Opportunity binge

Rush reflects: One-on-one with former Valdosta coach Rush Propst

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VALDOSTA – More than a week has passed since Titletown High premiered on Netflix and the community, and the internet for that matter, is buzzing.

Last week, The Valdosta Daily Times caught up with director and executive producer Jason Sciavicco. This week, we caught up with the star of the show – former Valdosta head coach Rush Propst – to get his thoughts on how the series was received, his thoughts on the series, his coaching style, where his relationship with Michael “Nub” Nelson went sour and his future in coaching.

Q&A with Rush Propst

How would you describe the reactions that you’ve seen from Titletown High since it premiered?

RP: “You know, I think it’s been extremely positive from what I’ve seen. You’d have to ask Jason Sciavicco. He has a PR department that tracks all of that and the last thing he told me is that it’s been over 95% positive. I don’t have the exact numbers in front of me, but I talk to him two or three times a day. He’s tracking all of that and what I’ve seen on my social media and my wife stays up on Facebook and it’s been really positive. I’ve been very pleased with that part.”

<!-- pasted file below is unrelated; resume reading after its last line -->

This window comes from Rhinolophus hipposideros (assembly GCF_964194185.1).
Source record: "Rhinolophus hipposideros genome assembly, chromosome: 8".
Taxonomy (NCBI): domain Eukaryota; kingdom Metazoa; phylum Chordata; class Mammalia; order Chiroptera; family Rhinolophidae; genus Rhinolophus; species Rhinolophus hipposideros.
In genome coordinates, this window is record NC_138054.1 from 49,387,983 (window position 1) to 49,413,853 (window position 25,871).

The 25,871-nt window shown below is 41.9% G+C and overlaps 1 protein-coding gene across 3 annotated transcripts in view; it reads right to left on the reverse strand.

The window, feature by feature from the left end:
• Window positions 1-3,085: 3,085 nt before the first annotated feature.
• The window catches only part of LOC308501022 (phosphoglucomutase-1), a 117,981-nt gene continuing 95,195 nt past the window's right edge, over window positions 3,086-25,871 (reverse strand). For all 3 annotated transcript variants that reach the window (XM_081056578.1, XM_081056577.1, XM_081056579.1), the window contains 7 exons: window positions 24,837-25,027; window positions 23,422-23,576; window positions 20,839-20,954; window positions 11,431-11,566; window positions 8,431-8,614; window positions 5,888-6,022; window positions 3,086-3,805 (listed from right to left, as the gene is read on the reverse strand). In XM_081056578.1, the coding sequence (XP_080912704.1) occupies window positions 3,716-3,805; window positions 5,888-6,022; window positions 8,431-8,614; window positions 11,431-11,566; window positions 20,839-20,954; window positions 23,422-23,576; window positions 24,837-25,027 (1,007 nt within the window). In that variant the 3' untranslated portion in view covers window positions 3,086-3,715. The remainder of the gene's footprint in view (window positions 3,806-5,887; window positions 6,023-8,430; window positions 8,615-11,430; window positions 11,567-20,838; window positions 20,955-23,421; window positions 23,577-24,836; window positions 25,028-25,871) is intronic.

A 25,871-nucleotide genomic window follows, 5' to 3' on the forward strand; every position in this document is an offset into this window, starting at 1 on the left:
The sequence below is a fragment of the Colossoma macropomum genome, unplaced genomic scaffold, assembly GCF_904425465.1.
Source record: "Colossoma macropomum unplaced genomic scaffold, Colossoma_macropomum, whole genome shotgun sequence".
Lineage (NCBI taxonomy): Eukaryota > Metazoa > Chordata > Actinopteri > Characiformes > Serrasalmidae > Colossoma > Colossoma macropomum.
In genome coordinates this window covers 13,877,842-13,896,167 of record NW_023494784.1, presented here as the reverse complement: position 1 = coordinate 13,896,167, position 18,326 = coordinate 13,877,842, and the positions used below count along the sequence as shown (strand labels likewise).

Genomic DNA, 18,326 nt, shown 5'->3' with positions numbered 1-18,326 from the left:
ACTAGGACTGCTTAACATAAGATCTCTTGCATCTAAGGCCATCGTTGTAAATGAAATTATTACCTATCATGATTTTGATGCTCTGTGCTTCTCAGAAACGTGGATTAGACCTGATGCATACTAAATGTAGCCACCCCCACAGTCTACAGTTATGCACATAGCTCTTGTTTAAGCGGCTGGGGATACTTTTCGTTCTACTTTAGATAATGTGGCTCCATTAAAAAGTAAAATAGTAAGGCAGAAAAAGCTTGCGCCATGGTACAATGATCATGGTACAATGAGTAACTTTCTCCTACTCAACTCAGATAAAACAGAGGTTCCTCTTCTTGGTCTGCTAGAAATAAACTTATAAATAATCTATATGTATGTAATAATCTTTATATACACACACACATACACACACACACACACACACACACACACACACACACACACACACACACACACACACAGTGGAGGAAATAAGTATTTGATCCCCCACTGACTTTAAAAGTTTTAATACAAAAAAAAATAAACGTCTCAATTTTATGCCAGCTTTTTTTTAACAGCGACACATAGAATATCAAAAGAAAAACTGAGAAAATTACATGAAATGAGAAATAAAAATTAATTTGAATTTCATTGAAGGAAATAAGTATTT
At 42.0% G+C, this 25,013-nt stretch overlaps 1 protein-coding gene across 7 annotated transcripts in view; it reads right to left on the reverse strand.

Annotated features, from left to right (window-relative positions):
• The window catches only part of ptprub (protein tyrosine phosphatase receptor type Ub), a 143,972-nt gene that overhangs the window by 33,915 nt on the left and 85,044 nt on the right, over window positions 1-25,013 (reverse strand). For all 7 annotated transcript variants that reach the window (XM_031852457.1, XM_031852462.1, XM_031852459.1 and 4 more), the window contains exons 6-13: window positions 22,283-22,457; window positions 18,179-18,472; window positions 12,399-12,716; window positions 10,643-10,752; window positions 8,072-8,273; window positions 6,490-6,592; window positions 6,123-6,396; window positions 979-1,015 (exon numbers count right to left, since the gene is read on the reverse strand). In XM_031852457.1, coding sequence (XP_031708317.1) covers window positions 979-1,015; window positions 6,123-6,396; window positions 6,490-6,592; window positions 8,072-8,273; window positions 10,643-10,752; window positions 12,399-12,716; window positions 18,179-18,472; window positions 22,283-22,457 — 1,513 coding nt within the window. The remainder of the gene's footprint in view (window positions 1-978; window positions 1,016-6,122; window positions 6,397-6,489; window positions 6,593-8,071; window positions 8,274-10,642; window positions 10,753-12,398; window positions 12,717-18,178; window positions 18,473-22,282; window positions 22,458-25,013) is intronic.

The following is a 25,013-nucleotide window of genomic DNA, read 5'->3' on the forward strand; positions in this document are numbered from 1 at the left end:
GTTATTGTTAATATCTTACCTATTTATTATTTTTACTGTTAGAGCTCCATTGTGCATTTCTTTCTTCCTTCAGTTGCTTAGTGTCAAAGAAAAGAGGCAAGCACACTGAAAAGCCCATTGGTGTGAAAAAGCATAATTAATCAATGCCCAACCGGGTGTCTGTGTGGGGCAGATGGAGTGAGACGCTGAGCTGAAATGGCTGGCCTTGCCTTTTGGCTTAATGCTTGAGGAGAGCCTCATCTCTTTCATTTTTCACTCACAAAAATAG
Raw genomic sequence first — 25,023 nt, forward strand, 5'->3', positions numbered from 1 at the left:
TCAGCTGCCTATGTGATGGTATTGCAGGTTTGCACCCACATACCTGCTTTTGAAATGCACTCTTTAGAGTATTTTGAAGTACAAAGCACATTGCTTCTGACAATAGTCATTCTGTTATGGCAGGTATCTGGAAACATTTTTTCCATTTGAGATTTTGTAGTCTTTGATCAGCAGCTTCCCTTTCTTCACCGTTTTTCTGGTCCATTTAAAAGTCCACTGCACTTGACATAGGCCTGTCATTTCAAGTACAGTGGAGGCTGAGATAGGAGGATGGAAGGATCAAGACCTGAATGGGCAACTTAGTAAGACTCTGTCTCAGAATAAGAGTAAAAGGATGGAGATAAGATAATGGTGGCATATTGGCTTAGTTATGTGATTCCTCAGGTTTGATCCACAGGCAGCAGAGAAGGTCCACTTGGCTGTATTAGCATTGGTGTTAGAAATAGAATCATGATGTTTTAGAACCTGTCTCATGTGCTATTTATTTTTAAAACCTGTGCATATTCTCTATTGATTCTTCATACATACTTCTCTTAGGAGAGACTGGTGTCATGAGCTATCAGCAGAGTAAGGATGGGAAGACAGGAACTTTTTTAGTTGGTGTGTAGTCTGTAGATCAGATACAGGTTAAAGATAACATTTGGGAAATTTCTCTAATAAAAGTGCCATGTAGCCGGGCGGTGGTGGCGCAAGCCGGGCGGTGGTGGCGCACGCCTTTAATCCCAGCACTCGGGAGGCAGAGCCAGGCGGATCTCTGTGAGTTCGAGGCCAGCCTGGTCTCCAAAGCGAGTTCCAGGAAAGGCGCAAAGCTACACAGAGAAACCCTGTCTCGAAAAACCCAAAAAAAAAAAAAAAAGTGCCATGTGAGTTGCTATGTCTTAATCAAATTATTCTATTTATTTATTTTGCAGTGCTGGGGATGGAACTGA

Have you had a chance to watch the entire series?

RP: “Actually, I finished it (Tuesday) night. I tried to watch a couple episodes here and there. I didn’t binge or anything. As a matter of fact, I watched one episode – two or three days of it so I finished the last episode (Tuesday) night.”

What was your reaction to how the players were portrayed and how you were portrayed?

RP: “I thought it was good. I thought it was well done. Jason Sciavicco does good work. All you’ve got to do is ask Notre Dame, Florida State, Navy, Kentucky basketball and the people at Hoover High School and the Hoover community. To me, the people that are negative about it are the people that wish they had the same thing going on. They wish they had a show about their high school.